Pancreatic pseudocyst

A large watery pancreatic exudate sometimes collects in a patient's lesser sac. This has no epithelial lining, hence the term ''pseudo'cyst.

He usually presents some weeks after an abdominal injury, or an attack of acute pancreatitis, with a mass in his abdomen and epigastric discomfort or pain. He may be toxic with fever and tachycardia, but he is not nearly as ill as he would be if he had acute pancreatitis, or a pancreatic abscess. The mass usually distends his abdomen: it may extend right across his epigastrium, and reach down to his umbilicus or beyond it. It is tender, tense, immobile, and is often not fluctuant. Sometimes, he has symptoms of pancreatic insufficiency, with steatorrhoea.

If you make an opening between the cyst and his stomach, it will drain, without, surprisingly, the food in his stomach causing problems inside the cyst. You will have to open the anterior wall of his stomach, and then make another opening through its posterior wall into the cyst (cystogastrostomy). The correct timing of this is important (see below). Draining it is less urgent than operating on a pancreatic abscess (5.10b), and there is less chance of complications.

Fig. 13-6 A PANCREATIC PSEUDOCYST. A, the approach to the cyst through the anterior and posterior walls of the stomach. B, the wall of the cyst sutured to the posterior wall of the stomach to control bleeding. After Cattell and Warren in Maingot R, ''Abdominal Operations', (4th edn 1961) p. 557 Fig. 26. HK Lewis, permission requested.

PANCREATIC PSEUDOCYST SPECIAL TESTS. The patient's serum amylase is usually raised. If he is jaundiced (unusual), liver function tests will show the changes of obstructive jaundice.

IMAGING. Ultrasound is much better than X-rays. If you are using X-rays: (1) Give him some barium. A lateral film of his stomach will show a mass bulging into the barium shadow from behind. A barium meal shows gross widening of the normal contour of his duodenum. You may see patches of calcification in his pancreas. Or, (2) insert a nasogastric tube. Inject 200 ml of air into his stomach and take a lateral supine view of his abdomen. In a pancreatic pseudocyst the stomach is displaced forwards, in an amoebic liver abscess, backwards.

THE DIFFERENTIAL DIAGNOSIS includes an amoebic abscess (31.12), hepatoma (32.26), an infected hydatid cyst (31.13), a hydronephrosis, pyloric stenosis (11.6), Burkitt's lymphoma (32.3), abdominal tuberculosis (29.5), gastric carcinoma (32.25), and an aortic aneurysm.

CYSTOGASTROSTOMY [s7]FOR A PANCREATIC PSEUDOCYST WHEN TO OPERATE. Don't operate until 6 weeks after an attack of pancreatitis, by which time the cyst wall will be mature enough to take sutures. Once a pancreatic pseudocyst is palpable it rarely disappears spontaneously. Operate as soon as possible after 6 weeks; if you leave it too long it may bleed, rupture, become infected, or destroy much of his pancreas.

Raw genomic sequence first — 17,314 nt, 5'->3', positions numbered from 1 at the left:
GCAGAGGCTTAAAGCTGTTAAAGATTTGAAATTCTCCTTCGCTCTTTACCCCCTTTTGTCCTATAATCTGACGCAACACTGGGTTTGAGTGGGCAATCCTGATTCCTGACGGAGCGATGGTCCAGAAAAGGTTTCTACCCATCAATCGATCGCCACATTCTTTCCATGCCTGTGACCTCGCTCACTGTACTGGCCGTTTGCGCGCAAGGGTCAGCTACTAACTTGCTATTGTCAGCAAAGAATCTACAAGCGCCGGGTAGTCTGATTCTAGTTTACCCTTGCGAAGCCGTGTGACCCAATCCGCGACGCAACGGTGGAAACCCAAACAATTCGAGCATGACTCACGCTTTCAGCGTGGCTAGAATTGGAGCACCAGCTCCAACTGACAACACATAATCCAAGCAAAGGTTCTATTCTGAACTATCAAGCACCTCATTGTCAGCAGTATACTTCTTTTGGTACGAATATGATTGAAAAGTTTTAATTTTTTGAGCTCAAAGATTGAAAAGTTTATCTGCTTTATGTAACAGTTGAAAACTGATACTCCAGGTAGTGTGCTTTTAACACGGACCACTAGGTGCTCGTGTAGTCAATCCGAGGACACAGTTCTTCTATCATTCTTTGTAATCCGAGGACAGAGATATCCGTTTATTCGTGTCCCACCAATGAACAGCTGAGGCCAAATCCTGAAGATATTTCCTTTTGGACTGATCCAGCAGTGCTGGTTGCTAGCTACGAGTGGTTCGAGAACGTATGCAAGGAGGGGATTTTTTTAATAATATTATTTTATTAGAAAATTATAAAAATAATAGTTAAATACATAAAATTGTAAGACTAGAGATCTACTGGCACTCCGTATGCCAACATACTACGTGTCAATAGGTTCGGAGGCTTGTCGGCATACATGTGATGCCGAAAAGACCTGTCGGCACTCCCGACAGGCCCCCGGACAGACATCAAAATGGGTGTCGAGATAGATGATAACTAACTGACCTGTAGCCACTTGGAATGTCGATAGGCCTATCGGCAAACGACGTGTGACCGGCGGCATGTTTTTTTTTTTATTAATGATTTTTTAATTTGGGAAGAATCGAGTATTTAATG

However, if after an attack of pancreatitis the cyst is enlarging rapidly, and rupture is imminent (rare), drain the cyst to the exterior with a large Malecot catheter[md]even before 6 weeks have elapsed. Don't try to do an anastomosis. Some surgeons consider external drainage disastrous.

RESUSCITATION. If he is dehydrated, wasted, or toxic, prepare him suitably. He may need parenteral fluids for a few days. Insert a nasogastric tube the previous evening, and wash out his stomach thoroughly.

INCISION. Make a median or paramedian incision (9.2).

Choose an area on the anterior wall of his stomach that is overlying the cyst. Use a knife to start a 6 cm incision in the long axis of his stomach between 2 Babcock forceps. Enlarge it with scissors. Clamp any briskly bleeding vessels, and retract the edges of the incision, so that you can inspect the posterior wall of his stomach. Suck it empty.

After opening his stomach, cautiously insert a needle connected to a syringe through its posterior wall into the mass (this is your last chance if you find it is an aortic aneurysm!). Expect to find a mildly opaque straw-coloured, or murky brownish fluid. If so, insert a small haemostat through the hole in his stomach into the cyst, and open it so as to enlarge the opening. Then insert forceps to enlarge the opening gently a bit more to 5 cm. Suck out the fluid, expect to aspirate up to 4 litres.

CAUTION ! Don't incise the cyst, it may bleed severely.

Lift up the cyst wall on sponge forceps and enlarge the incision until it is 6 cm long. There is no need to suture the stomach wall to the cyst, because they are already tightly stuck together. You will need to control brisk bleeding, so quickly oversew the opening all round with a continuous interlocking haemostatic stitch of 2/0 silk. Lock it (G, 4-7) because if one bite goes the whole must not collapse. Use silk, because pancreatic juice digests catgut. Reinforce the continuous suture with four interrupted 1/0 silk sutures at the ends and the middle of the elliptical incision.

When you are sure the posterior opening in the stomach is no longer bleeding, close the anterior one in two layers, the first a full-thickness haemostatic continuous layer of 3/0 chromic catgut sutures, and the second one a seromuscular Lembert layer of continuous catgut, silk, or cotton. Close his abdominal wall in the usual way.

POSTOPERATIVELY, ''suck and drip' him for 4 to 5 days (9.9, A 15.5), until his suture lines are well-healed, and he has bowel sounds. Then start a fluid diet. Postoperative complications are unusual.